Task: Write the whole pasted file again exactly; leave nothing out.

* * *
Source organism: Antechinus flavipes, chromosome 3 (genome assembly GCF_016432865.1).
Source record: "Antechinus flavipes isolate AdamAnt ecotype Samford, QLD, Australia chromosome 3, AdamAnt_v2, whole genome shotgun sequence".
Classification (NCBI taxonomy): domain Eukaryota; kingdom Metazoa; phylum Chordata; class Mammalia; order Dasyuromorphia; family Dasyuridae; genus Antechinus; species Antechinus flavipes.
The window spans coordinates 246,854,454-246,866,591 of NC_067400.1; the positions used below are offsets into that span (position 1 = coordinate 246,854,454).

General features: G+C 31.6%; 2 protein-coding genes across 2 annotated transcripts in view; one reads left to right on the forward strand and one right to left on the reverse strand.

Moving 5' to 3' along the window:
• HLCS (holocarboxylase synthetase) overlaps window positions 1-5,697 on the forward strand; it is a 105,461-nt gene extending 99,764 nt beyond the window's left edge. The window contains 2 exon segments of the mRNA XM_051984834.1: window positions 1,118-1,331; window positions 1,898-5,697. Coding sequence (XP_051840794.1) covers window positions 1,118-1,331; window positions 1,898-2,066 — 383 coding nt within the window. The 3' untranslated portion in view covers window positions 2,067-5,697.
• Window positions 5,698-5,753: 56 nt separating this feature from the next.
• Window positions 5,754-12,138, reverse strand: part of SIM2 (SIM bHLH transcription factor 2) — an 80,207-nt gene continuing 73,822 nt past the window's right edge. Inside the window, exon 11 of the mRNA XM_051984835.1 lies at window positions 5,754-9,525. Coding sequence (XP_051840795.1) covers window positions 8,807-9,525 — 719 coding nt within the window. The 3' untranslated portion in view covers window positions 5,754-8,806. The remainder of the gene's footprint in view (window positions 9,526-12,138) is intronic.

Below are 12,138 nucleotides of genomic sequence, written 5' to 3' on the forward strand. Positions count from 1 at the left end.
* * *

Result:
Source organism: Antechinus flavipes, chromosome 3 (genome assembly GCF_016432865.1).
Source record: "Antechinus flavipes isolate AdamAnt ecotype Samford, QLD, Australia chromosome 3, AdamAnt_v2, whole genome shotgun sequence".
Classification (NCBI taxonomy): domain Eukaryota; kingdom Metazoa; phylum Chordata; class Mammalia; order Dasyuromorphia; family Dasyuridae; genus Antechinus; species Antechinus flavipes.
The window spans coordinates 246,854,454-246,866,591 of NC_067400.1; the positions used below are offsets into that span (position 1 = coordinate 246,854,454).

General features: G+C 31.6%; 2 protein-coding genes across 2 annotated transcripts in view; one reads left to right on the forward strand and one right to left on the reverse strand.

Moving 5' to 3' along the window:
• HLCS (holocarboxylase synthetase) overlaps window positions 1-5,697 on the forward strand; it is a 105,461-nt gene extending 99,764 nt beyond the window's left edge. The window contains 2 exon segments of the mRNA XM_051984834.1: window positions 1,118-1,331; window positions 1,898-5,697. Coding sequence (XP_051840794.1) covers window positions 1,118-1,331; window positions 1,898-2,066 — 383 coding nt within the window. The 3' untranslated portion in view covers window positions 2,067-5,697.
• Window positions 5,698-5,753: 56 nt separating this feature from the next.
• Window positions 5,754-12,138, reverse strand: part of SIM2 (SIM bHLH transcription factor 2) — an 80,207-nt gene continuing 73,822 nt past the window's right edge. Inside the window, exon 11 of the mRNA XM_051984835.1 lies at window positions 5,754-9,525. Coding sequence (XP_051840795.1) covers window positions 8,807-9,525 — 719 coding nt within the window. The 3' untranslated portion in view covers window positions 5,754-8,806. The remainder of the gene's footprint in view (window positions 9,526-12,138) is intronic.

Below are 12,138 nucleotides of genomic sequence, written 5' to 3' on the forward strand. Positions count from 1 at the left end.